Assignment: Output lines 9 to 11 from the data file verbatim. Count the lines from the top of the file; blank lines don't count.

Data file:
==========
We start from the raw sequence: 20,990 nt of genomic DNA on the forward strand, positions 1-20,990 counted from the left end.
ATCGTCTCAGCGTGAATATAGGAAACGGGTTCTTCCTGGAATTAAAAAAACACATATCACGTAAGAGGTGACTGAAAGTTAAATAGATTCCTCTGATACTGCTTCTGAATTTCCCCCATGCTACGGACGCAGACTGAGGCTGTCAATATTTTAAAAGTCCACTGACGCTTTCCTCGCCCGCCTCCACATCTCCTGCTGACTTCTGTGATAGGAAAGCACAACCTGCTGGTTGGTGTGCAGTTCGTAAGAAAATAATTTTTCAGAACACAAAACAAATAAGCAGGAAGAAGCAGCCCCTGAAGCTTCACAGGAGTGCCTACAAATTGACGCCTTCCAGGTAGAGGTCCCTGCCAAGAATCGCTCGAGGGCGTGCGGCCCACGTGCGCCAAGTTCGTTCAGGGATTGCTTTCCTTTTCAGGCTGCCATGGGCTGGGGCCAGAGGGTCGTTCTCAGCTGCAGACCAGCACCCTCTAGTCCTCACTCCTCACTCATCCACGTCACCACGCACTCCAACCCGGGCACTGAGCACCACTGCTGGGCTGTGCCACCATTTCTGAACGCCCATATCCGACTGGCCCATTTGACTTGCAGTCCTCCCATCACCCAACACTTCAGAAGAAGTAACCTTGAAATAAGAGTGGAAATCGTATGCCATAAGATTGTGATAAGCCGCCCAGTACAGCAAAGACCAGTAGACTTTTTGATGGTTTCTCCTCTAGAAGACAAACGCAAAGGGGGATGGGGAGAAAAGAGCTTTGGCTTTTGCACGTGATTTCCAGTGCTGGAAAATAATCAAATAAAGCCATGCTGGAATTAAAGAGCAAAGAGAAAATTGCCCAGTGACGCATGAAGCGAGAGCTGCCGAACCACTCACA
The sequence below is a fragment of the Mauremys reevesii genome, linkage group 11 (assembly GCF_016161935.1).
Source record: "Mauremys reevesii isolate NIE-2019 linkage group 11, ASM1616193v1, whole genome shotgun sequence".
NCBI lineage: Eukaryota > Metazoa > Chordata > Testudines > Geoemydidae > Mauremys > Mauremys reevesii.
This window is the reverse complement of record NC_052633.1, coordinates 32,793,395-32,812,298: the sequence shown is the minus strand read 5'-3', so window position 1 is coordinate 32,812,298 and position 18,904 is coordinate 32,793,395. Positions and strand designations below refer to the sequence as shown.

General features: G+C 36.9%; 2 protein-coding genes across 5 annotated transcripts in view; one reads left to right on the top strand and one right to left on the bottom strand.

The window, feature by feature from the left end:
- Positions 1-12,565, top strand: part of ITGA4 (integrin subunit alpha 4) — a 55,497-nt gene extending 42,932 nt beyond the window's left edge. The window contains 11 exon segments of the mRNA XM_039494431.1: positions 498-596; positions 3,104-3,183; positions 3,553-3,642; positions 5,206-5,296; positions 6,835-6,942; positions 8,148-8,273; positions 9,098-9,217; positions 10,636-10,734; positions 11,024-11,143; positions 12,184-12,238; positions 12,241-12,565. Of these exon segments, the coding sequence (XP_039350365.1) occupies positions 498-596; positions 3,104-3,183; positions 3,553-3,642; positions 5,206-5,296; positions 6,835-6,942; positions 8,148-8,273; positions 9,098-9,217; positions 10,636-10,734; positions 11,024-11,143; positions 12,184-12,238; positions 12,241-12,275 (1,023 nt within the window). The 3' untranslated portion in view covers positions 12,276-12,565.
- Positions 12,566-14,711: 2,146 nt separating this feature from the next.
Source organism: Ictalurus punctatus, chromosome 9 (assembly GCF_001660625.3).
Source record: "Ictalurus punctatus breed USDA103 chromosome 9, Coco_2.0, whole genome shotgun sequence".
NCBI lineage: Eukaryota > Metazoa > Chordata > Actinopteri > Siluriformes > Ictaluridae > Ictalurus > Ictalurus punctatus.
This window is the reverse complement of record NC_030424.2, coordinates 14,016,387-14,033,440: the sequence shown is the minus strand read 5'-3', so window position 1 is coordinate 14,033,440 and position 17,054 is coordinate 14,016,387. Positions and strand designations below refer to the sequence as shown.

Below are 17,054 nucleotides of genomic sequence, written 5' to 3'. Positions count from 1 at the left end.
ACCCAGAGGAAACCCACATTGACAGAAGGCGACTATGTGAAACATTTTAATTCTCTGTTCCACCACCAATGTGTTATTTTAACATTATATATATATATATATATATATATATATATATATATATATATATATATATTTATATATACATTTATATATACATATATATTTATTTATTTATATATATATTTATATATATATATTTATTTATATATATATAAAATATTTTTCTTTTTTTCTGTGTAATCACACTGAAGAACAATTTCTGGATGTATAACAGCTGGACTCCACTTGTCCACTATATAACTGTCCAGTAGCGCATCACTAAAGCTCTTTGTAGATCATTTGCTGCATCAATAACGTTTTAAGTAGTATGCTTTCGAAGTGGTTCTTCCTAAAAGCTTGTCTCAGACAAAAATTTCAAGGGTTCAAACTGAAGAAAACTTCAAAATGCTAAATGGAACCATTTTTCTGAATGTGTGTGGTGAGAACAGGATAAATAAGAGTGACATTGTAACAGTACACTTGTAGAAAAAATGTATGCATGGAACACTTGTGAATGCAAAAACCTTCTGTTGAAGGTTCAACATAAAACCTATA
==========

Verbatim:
- Positions 1-12,565, top strand: part of ITGA4 (integrin subunit alpha 4) — a 55,497-nt gene extending 42,932 nt beyond the window's left edge. The window contains 11 exon segments of the mRNA XM_039494431.1: positions 498-596; positions 3,104-3,183; positions 3,553-3,642; positions 5,206-5,296; positions 6,835-6,942; positions 8,148-8,273; positions 9,098-9,217; positions 10,636-10,734; positions 11,024-11,143; positions 12,184-12,238; positions 12,241-12,565. Of these exon segments, the coding sequence (XP_039350365.1) occupies positions 498-596; positions 3,104-3,183; positions 3,553-3,642; positions 5,206-5,296; positions 6,835-6,942; positions 8,148-8,273; positions 9,098-9,217; positions 10,636-10,734; positions 11,024-11,143; positions 12,184-12,238; positions 12,241-12,275 (1,023 nt within the window). The 3' untranslated portion in view covers positions 12,276-12,565.
- Positions 12,566-14,711: 2,146 nt separating this feature from the next.
Source organism: Ictalurus punctatus, chromosome 9 (assembly GCF_001660625.3).